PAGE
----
The museum was a space for living artists to display their works and Claude Monet’s painting the ‘Water Lilies’ was donated to the Orangerie in 1922. He also played a significant role in contributing to the architectural design of the building with architect Camille Lefevre.

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Paul Guillaume and Jean Walter Collection

Known for being the finest displays in Europe, the collection has 148 outstanding works dating from the 1860s to the 1930s. The artworks display a collection of Impressionist, Modernist works, and African art.

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Picasso’s Artworks

Pablo Picasso has put up some exquisite works of art in the museum. He is a well-known printmaker, sculptor, ceramicist, and printmaker, who is famous for bringing into play the Cubist movement.

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Amedeo Modigliani Artworks

Amedeo was famous for his portraits and nudes in the modern style. It picked up the pace after his death as it was not taken in the right light initially. Few of his artworks put up in the museum include Readhead Girl, Woman with a Velvet Ribbon, Antonia, and The Young Apprentice, to name a few.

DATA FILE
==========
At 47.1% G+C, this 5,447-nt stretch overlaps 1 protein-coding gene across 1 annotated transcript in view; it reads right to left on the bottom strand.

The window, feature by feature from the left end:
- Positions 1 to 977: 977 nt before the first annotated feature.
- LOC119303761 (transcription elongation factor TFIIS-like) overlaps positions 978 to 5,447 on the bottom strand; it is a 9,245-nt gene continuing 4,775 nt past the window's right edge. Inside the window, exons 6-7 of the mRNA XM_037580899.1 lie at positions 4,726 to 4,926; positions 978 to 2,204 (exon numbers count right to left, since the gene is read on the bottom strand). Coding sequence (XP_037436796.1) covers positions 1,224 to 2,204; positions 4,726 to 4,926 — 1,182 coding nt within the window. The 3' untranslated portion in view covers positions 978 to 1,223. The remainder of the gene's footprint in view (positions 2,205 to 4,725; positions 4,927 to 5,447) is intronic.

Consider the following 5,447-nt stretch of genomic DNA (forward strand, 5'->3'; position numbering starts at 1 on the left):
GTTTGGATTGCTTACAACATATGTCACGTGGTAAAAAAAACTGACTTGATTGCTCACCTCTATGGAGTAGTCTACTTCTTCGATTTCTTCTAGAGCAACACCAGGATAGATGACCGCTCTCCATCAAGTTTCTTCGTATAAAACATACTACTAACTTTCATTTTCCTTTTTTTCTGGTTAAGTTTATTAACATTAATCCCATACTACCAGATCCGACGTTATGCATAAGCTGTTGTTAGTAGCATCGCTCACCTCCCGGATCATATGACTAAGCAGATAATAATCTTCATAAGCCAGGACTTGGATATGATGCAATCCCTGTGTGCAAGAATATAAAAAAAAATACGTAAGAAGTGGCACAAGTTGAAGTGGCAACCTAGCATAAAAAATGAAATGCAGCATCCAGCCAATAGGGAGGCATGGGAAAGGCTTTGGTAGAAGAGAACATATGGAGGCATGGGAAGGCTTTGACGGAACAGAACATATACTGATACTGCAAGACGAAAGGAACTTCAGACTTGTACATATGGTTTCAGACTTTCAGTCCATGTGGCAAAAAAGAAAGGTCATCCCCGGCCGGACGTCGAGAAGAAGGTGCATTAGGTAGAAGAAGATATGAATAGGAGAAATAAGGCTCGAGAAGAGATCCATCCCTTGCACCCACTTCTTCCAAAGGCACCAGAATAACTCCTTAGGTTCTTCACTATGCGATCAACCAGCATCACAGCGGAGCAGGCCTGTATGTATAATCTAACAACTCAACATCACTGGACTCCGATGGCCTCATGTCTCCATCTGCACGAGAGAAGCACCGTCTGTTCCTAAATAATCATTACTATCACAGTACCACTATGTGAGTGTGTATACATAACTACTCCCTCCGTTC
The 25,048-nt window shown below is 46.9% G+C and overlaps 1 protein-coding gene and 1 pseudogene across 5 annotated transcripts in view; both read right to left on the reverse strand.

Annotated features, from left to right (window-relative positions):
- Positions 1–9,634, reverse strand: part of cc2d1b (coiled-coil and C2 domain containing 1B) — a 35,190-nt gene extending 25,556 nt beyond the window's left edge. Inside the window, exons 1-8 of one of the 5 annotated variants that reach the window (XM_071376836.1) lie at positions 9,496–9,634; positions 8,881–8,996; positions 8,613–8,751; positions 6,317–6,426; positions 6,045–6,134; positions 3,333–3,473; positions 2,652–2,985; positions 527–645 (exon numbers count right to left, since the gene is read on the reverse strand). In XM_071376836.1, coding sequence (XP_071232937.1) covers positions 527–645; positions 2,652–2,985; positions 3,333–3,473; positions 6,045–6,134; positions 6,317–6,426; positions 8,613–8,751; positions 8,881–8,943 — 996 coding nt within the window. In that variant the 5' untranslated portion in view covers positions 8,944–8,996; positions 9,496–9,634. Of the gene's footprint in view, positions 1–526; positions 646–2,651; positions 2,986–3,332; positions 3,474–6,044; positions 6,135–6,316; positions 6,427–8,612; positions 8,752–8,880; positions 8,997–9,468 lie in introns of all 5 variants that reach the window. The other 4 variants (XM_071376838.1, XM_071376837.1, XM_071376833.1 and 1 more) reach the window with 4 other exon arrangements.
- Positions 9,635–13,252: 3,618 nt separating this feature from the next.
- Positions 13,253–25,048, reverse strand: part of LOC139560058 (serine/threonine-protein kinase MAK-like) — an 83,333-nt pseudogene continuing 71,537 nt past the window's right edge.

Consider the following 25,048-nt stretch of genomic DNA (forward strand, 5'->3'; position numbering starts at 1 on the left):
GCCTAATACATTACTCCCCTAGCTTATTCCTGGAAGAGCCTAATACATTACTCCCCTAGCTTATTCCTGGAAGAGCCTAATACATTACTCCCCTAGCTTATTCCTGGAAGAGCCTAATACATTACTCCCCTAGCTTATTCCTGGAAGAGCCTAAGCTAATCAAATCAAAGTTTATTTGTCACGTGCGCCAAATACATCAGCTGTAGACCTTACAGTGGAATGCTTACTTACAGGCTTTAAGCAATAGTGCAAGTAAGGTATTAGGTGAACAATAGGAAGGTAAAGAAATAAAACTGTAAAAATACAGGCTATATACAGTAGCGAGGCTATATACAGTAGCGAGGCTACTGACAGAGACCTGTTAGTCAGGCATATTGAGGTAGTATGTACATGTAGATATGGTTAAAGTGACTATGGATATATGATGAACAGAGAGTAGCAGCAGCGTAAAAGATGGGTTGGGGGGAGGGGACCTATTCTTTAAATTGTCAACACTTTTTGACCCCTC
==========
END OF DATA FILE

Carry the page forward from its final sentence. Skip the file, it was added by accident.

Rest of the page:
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Andre Derain Artworks

Andre was the co-founder of Fauvism. Some of his famous works of art are housed at the Orangerie, such as the Rose in a vase, Le Grand Morin, The Painter’s Niece, Trees and Village, The Road, and many more.

Orangerie Museum Entrances

The main entrances are situated on the east and west side of the building and are decorated by the famous architect Louis Visconti.

Orangerie Museum Tickets & Tours

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Combo (Save 5%): Orsay Museum + Orangerie Museum + Centre Pompidou + Quai Branly Tickets
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Combo: Orangerie Museum + Hôtel de la Marine Tickets
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Frequently Asked Questions About the Orangerie Museum

Q. What is the Orangerie Museum?

A. Orangerie Museum is a famous art gallery of impressionist and post-impressionist paintings in Paris.

Q. Where is Orangerie Museum?

A. Orangerie Museum is situated in the west corner of the Tuileries Gardens right next to the Place de la Concorde in Paris.